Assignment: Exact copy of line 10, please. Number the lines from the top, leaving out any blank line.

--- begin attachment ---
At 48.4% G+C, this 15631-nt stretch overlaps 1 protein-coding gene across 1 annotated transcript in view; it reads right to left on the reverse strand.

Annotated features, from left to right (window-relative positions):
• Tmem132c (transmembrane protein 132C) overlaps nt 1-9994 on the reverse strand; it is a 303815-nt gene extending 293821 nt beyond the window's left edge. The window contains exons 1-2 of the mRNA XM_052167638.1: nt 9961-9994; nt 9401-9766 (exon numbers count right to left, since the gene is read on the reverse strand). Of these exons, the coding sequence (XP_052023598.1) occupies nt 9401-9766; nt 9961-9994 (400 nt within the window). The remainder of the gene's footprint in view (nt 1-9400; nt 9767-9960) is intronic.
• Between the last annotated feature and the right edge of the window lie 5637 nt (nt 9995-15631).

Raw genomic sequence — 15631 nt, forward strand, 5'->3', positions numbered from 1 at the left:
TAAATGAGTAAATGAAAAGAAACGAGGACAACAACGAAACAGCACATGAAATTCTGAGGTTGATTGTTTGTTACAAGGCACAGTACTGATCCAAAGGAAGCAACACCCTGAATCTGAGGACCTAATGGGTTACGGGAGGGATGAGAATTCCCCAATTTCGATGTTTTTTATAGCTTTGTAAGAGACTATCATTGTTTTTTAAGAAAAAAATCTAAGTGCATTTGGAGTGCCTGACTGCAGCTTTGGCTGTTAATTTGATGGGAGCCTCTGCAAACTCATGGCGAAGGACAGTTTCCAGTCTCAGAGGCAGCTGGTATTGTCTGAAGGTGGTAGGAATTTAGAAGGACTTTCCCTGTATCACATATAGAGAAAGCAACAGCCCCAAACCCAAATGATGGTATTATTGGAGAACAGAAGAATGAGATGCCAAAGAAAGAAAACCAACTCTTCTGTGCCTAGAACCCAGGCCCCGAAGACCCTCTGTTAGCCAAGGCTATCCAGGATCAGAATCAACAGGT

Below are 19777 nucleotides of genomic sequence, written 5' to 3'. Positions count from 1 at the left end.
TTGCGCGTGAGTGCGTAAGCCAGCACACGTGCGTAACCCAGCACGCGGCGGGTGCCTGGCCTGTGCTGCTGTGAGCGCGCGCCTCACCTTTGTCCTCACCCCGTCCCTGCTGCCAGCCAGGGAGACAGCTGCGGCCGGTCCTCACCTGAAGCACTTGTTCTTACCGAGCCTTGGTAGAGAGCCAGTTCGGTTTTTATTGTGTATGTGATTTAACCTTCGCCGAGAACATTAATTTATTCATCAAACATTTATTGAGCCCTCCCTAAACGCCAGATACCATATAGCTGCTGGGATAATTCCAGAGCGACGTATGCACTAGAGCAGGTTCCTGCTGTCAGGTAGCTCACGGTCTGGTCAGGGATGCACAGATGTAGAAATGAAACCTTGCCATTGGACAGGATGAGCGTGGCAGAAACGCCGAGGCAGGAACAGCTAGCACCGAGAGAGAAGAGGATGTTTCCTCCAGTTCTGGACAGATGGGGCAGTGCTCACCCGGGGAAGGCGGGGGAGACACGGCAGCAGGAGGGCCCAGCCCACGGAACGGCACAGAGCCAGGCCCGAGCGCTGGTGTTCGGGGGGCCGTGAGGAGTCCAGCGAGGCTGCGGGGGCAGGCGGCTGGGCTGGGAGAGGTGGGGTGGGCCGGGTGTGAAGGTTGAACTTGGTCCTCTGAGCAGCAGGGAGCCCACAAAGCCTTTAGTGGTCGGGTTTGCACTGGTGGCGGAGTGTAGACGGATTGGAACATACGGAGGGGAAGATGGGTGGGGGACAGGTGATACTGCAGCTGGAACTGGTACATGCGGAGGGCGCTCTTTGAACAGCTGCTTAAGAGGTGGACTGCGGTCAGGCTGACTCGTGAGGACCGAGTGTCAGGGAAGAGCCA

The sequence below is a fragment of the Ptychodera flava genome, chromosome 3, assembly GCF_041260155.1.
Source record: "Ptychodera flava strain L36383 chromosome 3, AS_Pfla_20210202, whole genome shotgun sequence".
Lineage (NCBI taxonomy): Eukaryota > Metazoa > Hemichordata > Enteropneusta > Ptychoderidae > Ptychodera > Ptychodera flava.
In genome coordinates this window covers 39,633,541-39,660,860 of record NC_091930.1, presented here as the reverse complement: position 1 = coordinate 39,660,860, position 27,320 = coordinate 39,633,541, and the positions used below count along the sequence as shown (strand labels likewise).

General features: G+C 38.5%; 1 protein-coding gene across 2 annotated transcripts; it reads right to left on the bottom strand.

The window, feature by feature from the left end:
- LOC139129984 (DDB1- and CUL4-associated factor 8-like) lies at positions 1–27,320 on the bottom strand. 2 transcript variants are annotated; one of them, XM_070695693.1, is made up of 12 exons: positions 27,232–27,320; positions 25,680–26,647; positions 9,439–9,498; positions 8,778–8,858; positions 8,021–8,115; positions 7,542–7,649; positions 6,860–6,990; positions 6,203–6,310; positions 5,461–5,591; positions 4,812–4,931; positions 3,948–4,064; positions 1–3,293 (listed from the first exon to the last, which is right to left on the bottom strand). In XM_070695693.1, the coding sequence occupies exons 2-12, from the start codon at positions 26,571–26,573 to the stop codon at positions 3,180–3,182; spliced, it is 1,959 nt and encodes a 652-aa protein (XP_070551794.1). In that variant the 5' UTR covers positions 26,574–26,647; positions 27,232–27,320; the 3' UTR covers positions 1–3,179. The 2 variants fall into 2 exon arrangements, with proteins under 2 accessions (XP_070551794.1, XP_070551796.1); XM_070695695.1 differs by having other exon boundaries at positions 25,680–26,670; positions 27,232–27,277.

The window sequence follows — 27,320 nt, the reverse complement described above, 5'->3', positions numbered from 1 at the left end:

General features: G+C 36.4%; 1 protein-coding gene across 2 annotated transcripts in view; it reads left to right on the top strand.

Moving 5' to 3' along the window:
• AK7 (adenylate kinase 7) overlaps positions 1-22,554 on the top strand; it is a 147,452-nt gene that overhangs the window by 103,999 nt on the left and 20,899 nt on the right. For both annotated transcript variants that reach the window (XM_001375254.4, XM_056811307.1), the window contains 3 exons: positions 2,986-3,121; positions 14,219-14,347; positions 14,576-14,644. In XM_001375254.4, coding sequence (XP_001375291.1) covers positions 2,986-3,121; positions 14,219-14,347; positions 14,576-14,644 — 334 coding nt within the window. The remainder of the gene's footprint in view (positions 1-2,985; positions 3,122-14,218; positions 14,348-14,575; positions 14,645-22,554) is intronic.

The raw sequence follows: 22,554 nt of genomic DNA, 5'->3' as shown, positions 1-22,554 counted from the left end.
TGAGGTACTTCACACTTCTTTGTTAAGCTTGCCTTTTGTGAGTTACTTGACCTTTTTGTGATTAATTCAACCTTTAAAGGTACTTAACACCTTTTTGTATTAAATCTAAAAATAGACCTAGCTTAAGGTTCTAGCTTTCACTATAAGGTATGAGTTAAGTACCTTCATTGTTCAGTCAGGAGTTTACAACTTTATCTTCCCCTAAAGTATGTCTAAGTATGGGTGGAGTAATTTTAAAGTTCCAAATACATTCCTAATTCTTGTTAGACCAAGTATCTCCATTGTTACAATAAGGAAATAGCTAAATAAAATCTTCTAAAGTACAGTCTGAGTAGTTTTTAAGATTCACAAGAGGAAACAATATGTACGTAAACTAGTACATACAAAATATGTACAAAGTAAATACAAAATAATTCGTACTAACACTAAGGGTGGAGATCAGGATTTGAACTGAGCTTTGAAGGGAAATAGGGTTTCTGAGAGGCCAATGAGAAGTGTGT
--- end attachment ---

Source record: "Ptychodera flava strain L36383 chromosome 3, AS_Pfla_20210202, whole genome shotgun sequence".